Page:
Why I Love Crossfit

I haven’t been a constantly consistent exerciser in my life. I’ve gone through periods where I get in a routine that works well for me, then something like the birth of a child, a move, or the loss of an exercise partner, ends the streak. But, I’ll tell you what I love the most about exercise, and–right now especially–crossfit (my current exercise groove).

Ever since I was a couple of weeks into it, I have felt (and feel increasingly more) powerful. Exercise is such a quick way to feel control over my situation. It’s the simplest way I know to push the boundary on what I have control over. It’s the easiest way I know of to pull myself out of a rut. The wonderful endorphin-rush is always nice. The change in my physical appearance is an added bonus. The example I set for my kids may be one of, if not the best, benefit. But I think what keeps me returning there, every Monday, Wednesday, and Friday, is the power I feel over my life when I can conquer the “natural man” inside myself that wants to stay home and eat peanut butter cups. Somehow, doing this regularly gives me hope for all of my hopes and dreams for my life. I develop a lot more confidence in the person who will hopefully carry out these dreams.

I wonder if this is the reason that exercise is such a proven indication for depression. I know that there are many physical reasons–brain chemicals and such–but I would guess that the mental and spiritual state are effected profoundly when we conquer our tendency for laziness and instead choose to push our bodies past what is easy and comfortable.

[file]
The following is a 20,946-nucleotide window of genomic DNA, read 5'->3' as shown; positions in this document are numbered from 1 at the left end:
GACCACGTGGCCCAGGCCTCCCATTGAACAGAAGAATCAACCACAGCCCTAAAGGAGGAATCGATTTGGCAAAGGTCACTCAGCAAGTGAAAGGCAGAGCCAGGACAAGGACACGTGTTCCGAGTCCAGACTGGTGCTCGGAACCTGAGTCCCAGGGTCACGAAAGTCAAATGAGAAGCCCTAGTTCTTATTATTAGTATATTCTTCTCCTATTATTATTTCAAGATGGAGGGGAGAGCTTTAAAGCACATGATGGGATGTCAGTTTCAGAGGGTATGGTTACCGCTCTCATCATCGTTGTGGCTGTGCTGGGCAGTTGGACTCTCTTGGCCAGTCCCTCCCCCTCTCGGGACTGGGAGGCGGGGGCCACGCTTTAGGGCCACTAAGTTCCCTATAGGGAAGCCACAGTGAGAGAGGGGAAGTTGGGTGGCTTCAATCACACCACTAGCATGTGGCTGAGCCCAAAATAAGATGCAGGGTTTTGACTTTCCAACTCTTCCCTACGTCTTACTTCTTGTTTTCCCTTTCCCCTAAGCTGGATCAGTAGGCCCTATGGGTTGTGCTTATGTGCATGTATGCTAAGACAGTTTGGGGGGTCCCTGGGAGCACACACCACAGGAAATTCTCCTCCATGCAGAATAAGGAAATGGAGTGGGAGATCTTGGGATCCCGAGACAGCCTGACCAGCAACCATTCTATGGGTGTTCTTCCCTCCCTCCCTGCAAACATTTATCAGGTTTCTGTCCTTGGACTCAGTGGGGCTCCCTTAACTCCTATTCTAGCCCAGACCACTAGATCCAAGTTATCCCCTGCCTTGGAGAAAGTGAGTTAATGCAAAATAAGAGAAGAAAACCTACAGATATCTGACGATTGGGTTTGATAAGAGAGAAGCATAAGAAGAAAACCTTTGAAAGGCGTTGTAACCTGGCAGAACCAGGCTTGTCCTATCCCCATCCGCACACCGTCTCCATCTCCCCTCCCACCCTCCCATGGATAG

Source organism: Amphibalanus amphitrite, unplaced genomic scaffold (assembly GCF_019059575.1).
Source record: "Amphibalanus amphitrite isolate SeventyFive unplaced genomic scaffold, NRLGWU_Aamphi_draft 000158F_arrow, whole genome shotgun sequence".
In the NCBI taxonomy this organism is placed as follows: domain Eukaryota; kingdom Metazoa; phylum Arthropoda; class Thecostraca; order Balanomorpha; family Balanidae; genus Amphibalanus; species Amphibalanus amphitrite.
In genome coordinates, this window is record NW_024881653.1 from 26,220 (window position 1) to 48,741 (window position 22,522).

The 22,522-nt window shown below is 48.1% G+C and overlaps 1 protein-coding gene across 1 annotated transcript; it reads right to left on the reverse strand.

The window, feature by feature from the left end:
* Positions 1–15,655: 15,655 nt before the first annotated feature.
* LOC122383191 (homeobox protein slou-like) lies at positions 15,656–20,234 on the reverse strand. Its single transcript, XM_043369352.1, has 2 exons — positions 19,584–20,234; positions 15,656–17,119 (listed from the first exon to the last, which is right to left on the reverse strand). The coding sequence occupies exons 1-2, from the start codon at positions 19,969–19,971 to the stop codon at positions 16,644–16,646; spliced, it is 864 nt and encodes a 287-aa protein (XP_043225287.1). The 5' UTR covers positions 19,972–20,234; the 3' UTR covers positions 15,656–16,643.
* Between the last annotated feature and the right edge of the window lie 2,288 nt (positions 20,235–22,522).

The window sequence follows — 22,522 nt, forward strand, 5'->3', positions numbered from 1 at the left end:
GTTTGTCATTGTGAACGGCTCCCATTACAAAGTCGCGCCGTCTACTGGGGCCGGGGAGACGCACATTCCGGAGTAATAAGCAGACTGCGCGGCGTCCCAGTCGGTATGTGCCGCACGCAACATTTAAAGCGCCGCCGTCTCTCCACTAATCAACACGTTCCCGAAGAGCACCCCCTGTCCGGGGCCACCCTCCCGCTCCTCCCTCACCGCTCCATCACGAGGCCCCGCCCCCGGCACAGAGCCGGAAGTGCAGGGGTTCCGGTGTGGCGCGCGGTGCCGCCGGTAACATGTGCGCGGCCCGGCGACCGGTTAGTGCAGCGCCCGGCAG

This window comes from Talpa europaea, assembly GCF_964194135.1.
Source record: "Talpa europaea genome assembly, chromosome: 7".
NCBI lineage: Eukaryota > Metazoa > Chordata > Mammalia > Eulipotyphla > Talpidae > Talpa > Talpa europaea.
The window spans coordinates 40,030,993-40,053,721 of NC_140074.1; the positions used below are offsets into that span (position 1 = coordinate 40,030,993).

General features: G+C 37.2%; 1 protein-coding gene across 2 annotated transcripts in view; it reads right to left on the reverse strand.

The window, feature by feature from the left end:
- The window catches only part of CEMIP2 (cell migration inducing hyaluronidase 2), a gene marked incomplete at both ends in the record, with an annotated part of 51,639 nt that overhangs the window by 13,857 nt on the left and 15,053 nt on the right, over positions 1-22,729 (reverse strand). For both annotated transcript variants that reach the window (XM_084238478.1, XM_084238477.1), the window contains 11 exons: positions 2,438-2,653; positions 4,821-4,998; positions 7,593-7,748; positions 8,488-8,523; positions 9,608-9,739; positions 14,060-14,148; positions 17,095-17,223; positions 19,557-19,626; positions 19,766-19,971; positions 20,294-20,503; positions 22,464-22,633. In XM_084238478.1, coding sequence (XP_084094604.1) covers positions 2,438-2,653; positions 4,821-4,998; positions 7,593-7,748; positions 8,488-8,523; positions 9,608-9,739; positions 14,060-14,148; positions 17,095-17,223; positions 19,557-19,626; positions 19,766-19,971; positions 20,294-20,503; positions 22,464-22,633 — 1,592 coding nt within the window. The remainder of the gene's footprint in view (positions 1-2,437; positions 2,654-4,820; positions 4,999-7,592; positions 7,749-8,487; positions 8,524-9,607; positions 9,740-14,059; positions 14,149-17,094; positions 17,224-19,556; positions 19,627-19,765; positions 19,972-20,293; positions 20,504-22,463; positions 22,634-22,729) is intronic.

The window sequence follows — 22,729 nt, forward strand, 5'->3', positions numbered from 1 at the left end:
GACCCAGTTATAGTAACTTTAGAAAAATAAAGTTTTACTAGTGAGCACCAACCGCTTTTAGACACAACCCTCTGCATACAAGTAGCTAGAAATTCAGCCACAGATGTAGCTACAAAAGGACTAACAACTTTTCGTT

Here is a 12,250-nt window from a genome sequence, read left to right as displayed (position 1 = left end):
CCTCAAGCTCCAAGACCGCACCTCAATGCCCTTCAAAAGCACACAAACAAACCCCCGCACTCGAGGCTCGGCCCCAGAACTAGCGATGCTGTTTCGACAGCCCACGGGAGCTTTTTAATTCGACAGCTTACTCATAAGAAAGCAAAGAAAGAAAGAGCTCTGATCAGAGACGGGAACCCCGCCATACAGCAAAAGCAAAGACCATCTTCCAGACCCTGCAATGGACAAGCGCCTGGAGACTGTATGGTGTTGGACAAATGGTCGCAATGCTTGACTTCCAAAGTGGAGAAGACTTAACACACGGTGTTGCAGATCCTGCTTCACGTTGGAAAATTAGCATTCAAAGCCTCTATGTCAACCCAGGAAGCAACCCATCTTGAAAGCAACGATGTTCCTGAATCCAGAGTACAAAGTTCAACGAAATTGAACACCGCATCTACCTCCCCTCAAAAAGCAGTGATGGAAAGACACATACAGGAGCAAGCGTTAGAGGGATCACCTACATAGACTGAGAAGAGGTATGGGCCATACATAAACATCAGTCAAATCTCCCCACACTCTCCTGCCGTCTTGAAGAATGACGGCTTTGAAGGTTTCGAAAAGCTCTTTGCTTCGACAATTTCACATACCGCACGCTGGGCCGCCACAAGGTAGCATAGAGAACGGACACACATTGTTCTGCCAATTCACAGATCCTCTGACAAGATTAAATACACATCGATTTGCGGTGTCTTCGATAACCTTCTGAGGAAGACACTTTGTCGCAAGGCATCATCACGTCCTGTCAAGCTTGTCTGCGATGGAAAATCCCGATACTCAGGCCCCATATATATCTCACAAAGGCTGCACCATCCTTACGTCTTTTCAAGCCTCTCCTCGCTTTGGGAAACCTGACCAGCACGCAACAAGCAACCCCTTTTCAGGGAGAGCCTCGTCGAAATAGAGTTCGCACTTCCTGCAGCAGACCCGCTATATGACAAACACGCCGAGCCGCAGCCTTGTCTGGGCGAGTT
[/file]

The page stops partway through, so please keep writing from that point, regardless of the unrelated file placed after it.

I love the beautiful simplicity of natural truths. When we choose to sacrifice a little comfort upfront, we gain so much more than we give up. When we exercise, we gain the very real comfort of a healthy, strong body, and additionally, so many added benefits on the physical, mental, and spiritual levels.

And why Crossfit, specifically? I attend Crossfit classes with my sister. It is so much harder to give up, or hold back, when there is another person there doing the same thing–aiming for more reps in a minute, or the shortest time to complete a set. It is easier to dig deep into myself and find that last bit of strength or energy when the benchmarks are right there in front of me, and I’m so close to reaching the next one. I exercise at home when I can’t get to the gym, but it’s much harder to push myself to the same level without the factors found at the gym.

Steven Covey teaches that the most growth occurs once we’ve reached that point right where we want to give up, and we are sure we can’t do one more. I seem to reach that point faster, and am more likely to keep going, when I have the encouragement and safety of a coach present, and the healthy competition of a trusted sister. I hope this arrangement lasts for a long time. The results for me have been the best I’ve ever had, for a surprisingly small amount of time.

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Comments

  1. Annette says:

    When I was working out with exercise videos and games at home they always have warnings not to push yourself too far, so I rarely pushed myself at all. At the time I didn’t even realize it, but knowing how it feels to consistently push past my natural quitting point I realize it more and more with every workout we do. I think I’m even more addicted to the feeling of eliminating my quitting point than I am to the endorphins! I hope it continues for a long time too!

  2. Barbara says:

    Great post Liz! I agree with every point and you put it so well. I wish I could join you two. It sounds so fun!